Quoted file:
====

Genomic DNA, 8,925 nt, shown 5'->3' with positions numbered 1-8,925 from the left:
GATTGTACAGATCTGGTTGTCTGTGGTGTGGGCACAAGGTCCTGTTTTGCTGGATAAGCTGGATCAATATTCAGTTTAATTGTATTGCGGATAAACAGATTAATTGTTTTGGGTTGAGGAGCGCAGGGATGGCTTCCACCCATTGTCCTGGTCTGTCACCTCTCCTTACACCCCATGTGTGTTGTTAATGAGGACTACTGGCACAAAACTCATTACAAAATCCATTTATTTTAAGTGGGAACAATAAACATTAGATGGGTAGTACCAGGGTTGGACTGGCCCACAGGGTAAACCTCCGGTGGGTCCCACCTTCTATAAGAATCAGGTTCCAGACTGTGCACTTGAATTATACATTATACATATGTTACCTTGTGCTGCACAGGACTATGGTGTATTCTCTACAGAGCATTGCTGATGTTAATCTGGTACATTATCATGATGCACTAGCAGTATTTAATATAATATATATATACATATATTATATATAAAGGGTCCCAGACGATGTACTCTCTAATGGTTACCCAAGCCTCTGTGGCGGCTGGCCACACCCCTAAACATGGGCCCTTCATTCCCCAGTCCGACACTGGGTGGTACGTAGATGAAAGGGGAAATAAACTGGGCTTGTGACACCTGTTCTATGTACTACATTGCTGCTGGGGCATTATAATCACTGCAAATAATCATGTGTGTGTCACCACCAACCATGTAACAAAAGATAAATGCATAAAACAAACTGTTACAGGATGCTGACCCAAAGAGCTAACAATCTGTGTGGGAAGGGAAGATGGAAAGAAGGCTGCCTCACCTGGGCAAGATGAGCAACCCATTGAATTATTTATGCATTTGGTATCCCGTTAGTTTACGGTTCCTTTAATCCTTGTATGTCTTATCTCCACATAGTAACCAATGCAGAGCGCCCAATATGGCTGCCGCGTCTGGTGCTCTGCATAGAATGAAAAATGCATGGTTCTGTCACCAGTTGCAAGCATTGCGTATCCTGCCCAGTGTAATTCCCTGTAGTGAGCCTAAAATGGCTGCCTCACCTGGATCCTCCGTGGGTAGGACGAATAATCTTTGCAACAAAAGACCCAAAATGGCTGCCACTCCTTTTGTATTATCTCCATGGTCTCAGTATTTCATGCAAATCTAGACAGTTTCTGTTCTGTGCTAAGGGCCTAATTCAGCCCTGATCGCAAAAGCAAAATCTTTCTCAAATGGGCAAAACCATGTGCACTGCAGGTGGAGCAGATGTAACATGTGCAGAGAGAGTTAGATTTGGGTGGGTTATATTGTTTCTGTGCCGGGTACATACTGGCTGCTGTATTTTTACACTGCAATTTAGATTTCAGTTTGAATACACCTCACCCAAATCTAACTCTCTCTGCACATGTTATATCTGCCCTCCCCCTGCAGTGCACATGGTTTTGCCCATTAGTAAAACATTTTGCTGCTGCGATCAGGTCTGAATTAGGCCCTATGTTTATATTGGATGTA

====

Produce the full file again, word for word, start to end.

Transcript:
Genomic DNA, 8,925 nt, shown 5'->3' with positions numbered 1-8,925 from the left:
GATTGTACAGATCTGGTTGTCTGTGGTGTGGGCACAAGGTCCTGTTTTGCTGGATAAGCTGGATCAATATTCAGTTTAATTGTATTGCGGATAAACAGATTAATTGTTTTGGGTTGAGGAGCGCAGGGATGGCTTCCACCCATTGTCCTGGTCTGTCACCTCTCCTTACACCCCATGTGTGTTGTTAATGAGGACTACTGGCACAAAACTCATTACAAAATCCATTTATTTTAAGTGGGAACAATAAACATTAGATGGGTAGTACCAGGGTTGGACTGGCCCACAGGGTAAACCTCCGGTGGGTCCCACCTTCTATAAGAATCAGGTTCCAGACTGTGCACTTGAATTATACATTATACATATGTTACCTTGTGCTGCACAGGACTATGGTGTATTCTCTACAGAGCATTGCTGATGTTAATCTGGTACATTATCATGATGCACTAGCAGTATTTAATATAATATATATATACATATATTATATATAAAGGGTCCCAGACGATGTACTCTCTAATGGTTACCCAAGCCTCTGTGGCGGCTGGCCACACCCCTAAACATGGGCCCTTCATTCCCCAGTCCGACACTGGGTGGTACGTAGATGAAAGGGGAAATAAACTGGGCTTGTGACACCTGTTCTATGTACTACATTGCTGCTGGGGCATTATAATCACTGCAAATAATCATGTGTGTGTCACCACCAACCATGTAACAAAAGATAAATGCATAAAACAAACTGTTACAGGATGCTGACCCAAAGAGCTAACAATCTGTGTGGGAAGGGAAGATGGAAAGAAGGCTGCCTCACCTGGGCAAGATGAGCAACCCATTGAATTATTTATGCATTTGGTATCCCGTTAGTTTACGGTTCCTTTAATCCTTGTATGTCTTATCTCCACATAGTAACCAATGCAGAGCGCCCAATATGGCTGCCGCGTCTGGTGCTCTGCATAGAATGAAAAATGCATGGTTCTGTCACCAGTTGCAAGCATTGCGTATCCTGCCCAGTGTAATTCCCTGTAGTGAGCCTAAAATGGCTGCCTCACCTGGATCCTCCGTGGGTAGGACGAATAATCTTTGCAACAAAAGACCCAAAATGGCTGCCACTCCTTTTGTATTATCTCCATGGTCTCAGTATTTCATGCAAATCTAGACAGTTTCTGTTCTGTGCTAAGGGCCTAATTCAGCCCTGATCGCAAAAGCAAAATCTTTCTCAAATGGGCAAAACCATGTGCACTGCAGGTGGAGCAGATGTAACATGTGCAGAGAGAGTTAGATTTGGGTGGGTTATATTGTTTCTGTGCCGGGTACATACTGGCTGCTGTATTTTTACACTGCAATTTAGATTTCAGTTTGAATACACCTCACCCAAATCTAACTCTCTCTGCACATGTTATATCTGCCCTCCCCCTGCAGTGCACATGGTTTTGCCCATTAGTAAAACATTTTGCTGCTGCGATCAGGTCTGAATTAGGCCCTATGTTTATATTGGATGTA